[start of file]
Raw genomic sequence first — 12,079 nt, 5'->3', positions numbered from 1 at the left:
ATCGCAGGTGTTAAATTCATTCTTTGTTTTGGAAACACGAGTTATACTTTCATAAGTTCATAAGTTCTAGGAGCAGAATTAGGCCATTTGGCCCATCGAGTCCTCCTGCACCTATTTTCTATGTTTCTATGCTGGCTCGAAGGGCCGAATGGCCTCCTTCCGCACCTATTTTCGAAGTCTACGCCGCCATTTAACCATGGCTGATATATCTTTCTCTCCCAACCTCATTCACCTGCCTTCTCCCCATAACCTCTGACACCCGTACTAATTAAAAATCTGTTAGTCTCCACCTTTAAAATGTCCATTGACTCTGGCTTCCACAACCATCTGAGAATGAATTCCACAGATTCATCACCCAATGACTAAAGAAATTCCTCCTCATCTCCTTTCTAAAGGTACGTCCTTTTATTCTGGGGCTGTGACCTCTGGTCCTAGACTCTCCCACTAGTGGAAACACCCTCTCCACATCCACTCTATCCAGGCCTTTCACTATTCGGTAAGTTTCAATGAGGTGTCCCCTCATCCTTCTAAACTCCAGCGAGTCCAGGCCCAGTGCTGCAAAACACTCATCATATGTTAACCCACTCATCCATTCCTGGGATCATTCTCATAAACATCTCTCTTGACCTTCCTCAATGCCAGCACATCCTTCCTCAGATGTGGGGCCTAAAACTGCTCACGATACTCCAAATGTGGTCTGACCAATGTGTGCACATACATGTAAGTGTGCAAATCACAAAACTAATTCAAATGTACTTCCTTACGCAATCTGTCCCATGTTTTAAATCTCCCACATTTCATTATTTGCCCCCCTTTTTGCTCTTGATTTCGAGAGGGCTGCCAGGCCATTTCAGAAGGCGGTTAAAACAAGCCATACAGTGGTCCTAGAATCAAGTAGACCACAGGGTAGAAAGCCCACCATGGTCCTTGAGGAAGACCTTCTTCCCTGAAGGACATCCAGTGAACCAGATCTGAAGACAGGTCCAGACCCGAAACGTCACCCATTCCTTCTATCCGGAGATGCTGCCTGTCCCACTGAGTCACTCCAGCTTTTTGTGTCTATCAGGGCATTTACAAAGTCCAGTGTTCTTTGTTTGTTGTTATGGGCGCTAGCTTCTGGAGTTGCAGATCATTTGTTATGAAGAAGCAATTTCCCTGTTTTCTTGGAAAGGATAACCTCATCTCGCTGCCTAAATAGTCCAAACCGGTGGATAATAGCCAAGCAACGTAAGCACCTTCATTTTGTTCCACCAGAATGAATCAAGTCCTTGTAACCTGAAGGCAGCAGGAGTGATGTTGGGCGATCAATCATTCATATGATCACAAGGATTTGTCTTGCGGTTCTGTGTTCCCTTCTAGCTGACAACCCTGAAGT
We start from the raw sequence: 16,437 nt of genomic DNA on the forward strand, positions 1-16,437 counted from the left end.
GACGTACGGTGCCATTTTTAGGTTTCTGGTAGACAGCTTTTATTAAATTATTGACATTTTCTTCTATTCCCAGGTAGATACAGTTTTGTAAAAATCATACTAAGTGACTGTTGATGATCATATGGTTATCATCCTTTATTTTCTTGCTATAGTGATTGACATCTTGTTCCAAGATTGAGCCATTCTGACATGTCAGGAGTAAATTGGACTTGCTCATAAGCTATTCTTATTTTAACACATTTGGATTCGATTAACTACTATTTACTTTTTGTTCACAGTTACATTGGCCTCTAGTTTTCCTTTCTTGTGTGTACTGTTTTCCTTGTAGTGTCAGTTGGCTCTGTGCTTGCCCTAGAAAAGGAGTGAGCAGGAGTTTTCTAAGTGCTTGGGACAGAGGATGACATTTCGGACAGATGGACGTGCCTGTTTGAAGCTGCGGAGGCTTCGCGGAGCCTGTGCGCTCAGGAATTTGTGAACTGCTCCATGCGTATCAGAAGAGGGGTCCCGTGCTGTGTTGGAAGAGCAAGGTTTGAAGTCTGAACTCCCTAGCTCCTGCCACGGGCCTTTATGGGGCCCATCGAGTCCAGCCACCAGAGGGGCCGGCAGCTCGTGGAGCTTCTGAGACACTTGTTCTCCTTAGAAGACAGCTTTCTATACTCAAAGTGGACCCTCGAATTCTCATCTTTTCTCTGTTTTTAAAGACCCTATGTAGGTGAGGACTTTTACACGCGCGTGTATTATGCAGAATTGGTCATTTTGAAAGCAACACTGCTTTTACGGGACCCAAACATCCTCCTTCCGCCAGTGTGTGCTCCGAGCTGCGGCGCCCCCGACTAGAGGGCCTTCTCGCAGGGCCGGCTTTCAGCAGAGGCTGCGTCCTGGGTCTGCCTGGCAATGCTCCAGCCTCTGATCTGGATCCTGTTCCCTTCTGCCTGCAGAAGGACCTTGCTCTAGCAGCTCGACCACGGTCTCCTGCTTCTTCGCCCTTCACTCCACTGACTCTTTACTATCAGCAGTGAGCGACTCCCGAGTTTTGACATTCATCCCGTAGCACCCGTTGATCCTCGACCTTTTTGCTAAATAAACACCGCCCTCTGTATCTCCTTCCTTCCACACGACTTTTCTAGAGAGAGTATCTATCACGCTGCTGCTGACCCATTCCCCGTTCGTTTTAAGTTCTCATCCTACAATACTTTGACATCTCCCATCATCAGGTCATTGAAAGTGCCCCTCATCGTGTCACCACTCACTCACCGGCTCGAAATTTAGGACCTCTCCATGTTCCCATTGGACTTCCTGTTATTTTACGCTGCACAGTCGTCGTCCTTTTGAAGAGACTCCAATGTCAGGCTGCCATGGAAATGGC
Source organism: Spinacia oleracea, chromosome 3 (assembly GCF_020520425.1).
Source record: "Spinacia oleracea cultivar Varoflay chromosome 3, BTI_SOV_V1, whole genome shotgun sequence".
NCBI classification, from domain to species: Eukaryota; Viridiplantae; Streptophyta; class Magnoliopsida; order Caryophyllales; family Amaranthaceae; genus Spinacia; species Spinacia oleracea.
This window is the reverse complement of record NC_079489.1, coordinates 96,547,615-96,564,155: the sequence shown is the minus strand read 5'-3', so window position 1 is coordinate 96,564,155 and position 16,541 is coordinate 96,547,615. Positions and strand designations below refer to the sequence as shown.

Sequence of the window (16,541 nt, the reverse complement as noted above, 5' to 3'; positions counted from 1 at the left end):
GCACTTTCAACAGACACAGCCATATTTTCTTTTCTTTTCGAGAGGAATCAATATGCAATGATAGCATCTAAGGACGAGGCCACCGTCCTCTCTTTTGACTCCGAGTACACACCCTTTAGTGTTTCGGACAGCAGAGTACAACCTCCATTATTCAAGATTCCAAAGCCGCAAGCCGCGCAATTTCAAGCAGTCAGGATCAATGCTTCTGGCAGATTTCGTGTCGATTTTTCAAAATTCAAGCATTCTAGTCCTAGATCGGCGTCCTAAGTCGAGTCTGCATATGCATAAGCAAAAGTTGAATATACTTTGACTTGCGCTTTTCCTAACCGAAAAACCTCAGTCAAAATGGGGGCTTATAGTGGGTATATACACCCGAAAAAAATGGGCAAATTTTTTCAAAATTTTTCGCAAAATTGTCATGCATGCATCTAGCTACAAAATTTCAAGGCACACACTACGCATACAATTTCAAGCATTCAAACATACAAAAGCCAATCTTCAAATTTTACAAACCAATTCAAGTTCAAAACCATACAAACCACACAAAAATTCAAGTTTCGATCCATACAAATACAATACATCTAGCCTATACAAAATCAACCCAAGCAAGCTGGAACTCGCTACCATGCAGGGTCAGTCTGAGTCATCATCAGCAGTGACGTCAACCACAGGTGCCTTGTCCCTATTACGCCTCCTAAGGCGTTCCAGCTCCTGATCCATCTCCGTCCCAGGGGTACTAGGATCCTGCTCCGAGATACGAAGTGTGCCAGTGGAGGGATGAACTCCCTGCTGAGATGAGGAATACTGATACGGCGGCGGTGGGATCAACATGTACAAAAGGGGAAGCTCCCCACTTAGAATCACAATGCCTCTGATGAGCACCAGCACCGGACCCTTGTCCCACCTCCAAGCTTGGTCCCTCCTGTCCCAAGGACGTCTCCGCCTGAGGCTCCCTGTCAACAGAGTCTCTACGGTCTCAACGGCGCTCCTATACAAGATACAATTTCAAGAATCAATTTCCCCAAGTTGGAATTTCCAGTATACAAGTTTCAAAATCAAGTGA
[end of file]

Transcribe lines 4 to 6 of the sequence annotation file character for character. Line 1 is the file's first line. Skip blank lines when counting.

GACGTACGGTGCCATTTTTAGGTTTCTGGTAGACAGCTTTTATTAAATTATTGACATTTTCTTCTATTCCCAGGTAGATACAGTTTTGTAAAAATCATACTAAGTGACTGTTGATGATCATATGGTTATCATCCTTTATTTTCTTGCTATAGTGATTGACATCTTGTTCCAAGATTGAGCCATTCTGACATGTCAGGAGTAAATTGGACTTGCTCATAAGCTATTCTTATTTTAACACATTTGGATTCGATTAACTACTATTTACTTTTTGTTCACAGTTACATTGGCCTCTAGTTTTCCTTTCTTGTGTGTACTGTTTTCCTTGTAGTGTCAGTTGGCTCTGTGCTTGCCCTAGAAAAGGAGTGAGCAGGAGTTTTCTAAGTGCTTGGGACAGAGGATGACATTTCGGACAGATGGACGTGCCTGTTTGAAGCTGCGGAGGCTTCGCGGAGCCTGTGCGCTCAGGAATTTGTGAACTGCTCCATGCGTATCAGAAGAGGGGTCCCGTGCTGTGTTGGAAGAGCAAGGTTTGAAGTCTGAACTCCCTAGCTCCTGCCACGGGCCTTTATGGGGCCCATCGAGTCCAGCCACCAGAGGGGCCGGCAGCTCGTGGAGCTTCTGAGACACTTGTTCTCCTTAGAAGACAGCTTTCTATACTCAAAGTGGACCCTCGAATTCTCATCTTTTCTCTGTTTTTAAAGACCCTATGTAGGTGAGGACTTTTACACGCGCGTGTATTATGCAGAATTGGTCATTTTGAAAGCAACACTGCTTTTACGGGACCCAAACATCCTCCTTCCGCCAGTGTGTGCTCCGAGCTGCGGCGCCCCCGACTAGAGGGCCTTCTCGCAGGGCCGGCTTTCAGCAGAGGCTGCGTCCTGGGTCTGCCTGGCAATGCTCCAGCCTCTGATCTGGATCCTGTTCCCTTCTGCCTGCAGAAGGACCTTGCTCTAGCAGCTCGACCACGGTCTCCTGCTTCTTCGCCCTTCACTCCACTGACTCTTTACTATCAGCAGTGAGCGACTCCCGAGTTTTGACATTCATCCCGTAGCACCCGTTGATCCTCGACCTTTTTGCTAAATAAACACCGCCCTCTGTATCTCCTTCCTTCCACACGACTTTTCTAGAGAGAGTATCTATCACGCTGCTGCTGACCCATTCCCCGTTCGTTTTAAGTTCTCATCCTACAATACTTTGACATCTCCCATCATCAGGTCATTGAAAGTGCCCCTCATCGTGTCACCACTCACTCACCGGCTCGAAATTTAGGACCTCTCCATGTTCCCATTGGACTTCCTGTTATTTTACGCTGCACAGTCGTCGTCCTTTTGAAGAGACTCCAATGTCAGGCTGCCATGGAAATGGC
Source organism: Spinacia oleracea, chromosome 3 (assembly GCF_020520425.1).
Source record: "Spinacia oleracea cultivar Varoflay chromosome 3, BTI_SOV_V1, whole genome shotgun sequence".